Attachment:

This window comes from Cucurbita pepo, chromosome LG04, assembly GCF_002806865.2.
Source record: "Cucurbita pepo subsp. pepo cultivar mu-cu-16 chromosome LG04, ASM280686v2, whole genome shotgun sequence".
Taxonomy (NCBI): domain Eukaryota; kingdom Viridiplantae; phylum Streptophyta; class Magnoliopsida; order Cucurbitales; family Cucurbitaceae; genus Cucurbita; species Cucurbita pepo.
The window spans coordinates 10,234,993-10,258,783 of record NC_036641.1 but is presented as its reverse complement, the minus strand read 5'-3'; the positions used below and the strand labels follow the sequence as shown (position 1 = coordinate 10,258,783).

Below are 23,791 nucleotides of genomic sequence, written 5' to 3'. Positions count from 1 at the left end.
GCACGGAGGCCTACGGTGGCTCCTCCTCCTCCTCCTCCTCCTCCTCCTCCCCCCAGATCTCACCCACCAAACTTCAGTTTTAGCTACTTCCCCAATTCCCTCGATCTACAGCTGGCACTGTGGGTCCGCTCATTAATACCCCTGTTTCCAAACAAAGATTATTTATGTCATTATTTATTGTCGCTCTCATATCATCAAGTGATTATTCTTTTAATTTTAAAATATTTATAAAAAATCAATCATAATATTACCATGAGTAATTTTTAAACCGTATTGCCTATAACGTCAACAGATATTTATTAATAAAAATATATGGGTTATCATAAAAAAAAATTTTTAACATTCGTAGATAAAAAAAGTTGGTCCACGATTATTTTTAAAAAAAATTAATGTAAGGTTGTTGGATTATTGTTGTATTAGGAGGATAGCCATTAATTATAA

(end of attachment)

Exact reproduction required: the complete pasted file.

This window comes from Cucurbita pepo, chromosome LG04, assembly GCF_002806865.2.
Source record: "Cucurbita pepo subsp. pepo cultivar mu-cu-16 chromosome LG04, ASM280686v2, whole genome shotgun sequence".
Taxonomy (NCBI): domain Eukaryota; kingdom Viridiplantae; phylum Streptophyta; class Magnoliopsida; order Cucurbitales; family Cucurbitaceae; genus Cucurbita; species Cucurbita pepo.
The window spans coordinates 10,234,993-10,258,783 of record NC_036641.1 but is presented as its reverse complement, the minus strand read 5'-3'; the positions used below and the strand labels follow the sequence as shown (position 1 = coordinate 10,258,783).

Below are 23,791 nucleotides of genomic sequence, written 5' to 3'. Positions count from 1 at the left end.
GCACGGAGGCCTACGGTGGCTCCTCCTCCTCCTCCTCCTCCTCCTCCTCCCCCCAGATCTCACCCACCAAACTTCAGTTTTAGCTACTTCCCCAATTCCCTCGATCTACAGCTGGCACTGTGGGTCCGCTCATTAATACCCCTGTTTCCAAACAAAGATTATTTATGTCATTATTTATTGTCGCTCTCATATCATCAAGTGATTATTCTTTTAATTTTAAAATATTTATAAAAAATCAATCATAATATTACCATGAGTAATTTTTAAACCGTATTGCCTATAACGTCAACAGATATTTATTAATAAAAATATATGGGTTATCATAAAAAAAAATTTTTAACATTCGTAGATAAAAAAAGTTGGTCCACGATTATTTTTAAAAAAAATTAATGTAAGGTTGTTGGATTATTGTTGTATTAGGAGGATAGCCATTAATTATAA